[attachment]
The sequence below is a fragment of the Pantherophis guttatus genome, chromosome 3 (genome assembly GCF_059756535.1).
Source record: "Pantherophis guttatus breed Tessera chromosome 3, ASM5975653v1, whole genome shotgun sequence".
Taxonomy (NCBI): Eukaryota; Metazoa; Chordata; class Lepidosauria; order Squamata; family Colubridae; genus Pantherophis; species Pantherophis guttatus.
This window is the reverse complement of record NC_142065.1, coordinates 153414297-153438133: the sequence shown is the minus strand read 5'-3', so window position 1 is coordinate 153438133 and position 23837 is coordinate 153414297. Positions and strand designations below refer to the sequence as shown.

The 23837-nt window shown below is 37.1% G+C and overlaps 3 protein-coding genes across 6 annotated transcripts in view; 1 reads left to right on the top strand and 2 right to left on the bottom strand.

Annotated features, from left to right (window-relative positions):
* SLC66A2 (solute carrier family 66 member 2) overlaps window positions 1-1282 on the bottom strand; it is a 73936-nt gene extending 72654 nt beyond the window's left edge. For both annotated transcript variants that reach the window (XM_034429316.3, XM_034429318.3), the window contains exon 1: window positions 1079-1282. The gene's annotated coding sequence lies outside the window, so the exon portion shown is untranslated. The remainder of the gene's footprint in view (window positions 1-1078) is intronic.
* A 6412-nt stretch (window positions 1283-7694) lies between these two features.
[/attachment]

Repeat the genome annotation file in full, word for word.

The sequence below is a fragment of the Pantherophis guttatus genome, chromosome 3 (genome assembly GCF_059756535.1).
Source record: "Pantherophis guttatus breed Tessera chromosome 3, ASM5975653v1, whole genome shotgun sequence".
Taxonomy (NCBI): Eukaryota; Metazoa; Chordata; class Lepidosauria; order Squamata; family Colubridae; genus Pantherophis; species Pantherophis guttatus.
This window is the reverse complement of record NC_142065.1, coordinates 153414297-153438133: the sequence shown is the minus strand read 5'-3', so window position 1 is coordinate 153438133 and position 23837 is coordinate 153414297. Positions and strand designations below refer to the sequence as shown.

The 23837-nt window shown below is 37.1% G+C and overlaps 3 protein-coding genes across 6 annotated transcripts in view; 1 reads left to right on the top strand and 2 right to left on the bottom strand.

Annotated features, from left to right (window-relative positions):
* SLC66A2 (solute carrier family 66 member 2) overlaps window positions 1-1282 on the bottom strand; it is a 73936-nt gene extending 72654 nt beyond the window's left edge. For both annotated transcript variants that reach the window (XM_034429316.3, XM_034429318.3), the window contains exon 1: window positions 1079-1282. The gene's annotated coding sequence lies outside the window, so the exon portion shown is untranslated. The remainder of the gene's footprint in view (window positions 1-1078) is intronic.
* A 6412-nt stretch (window positions 1283-7694) lies between these two features.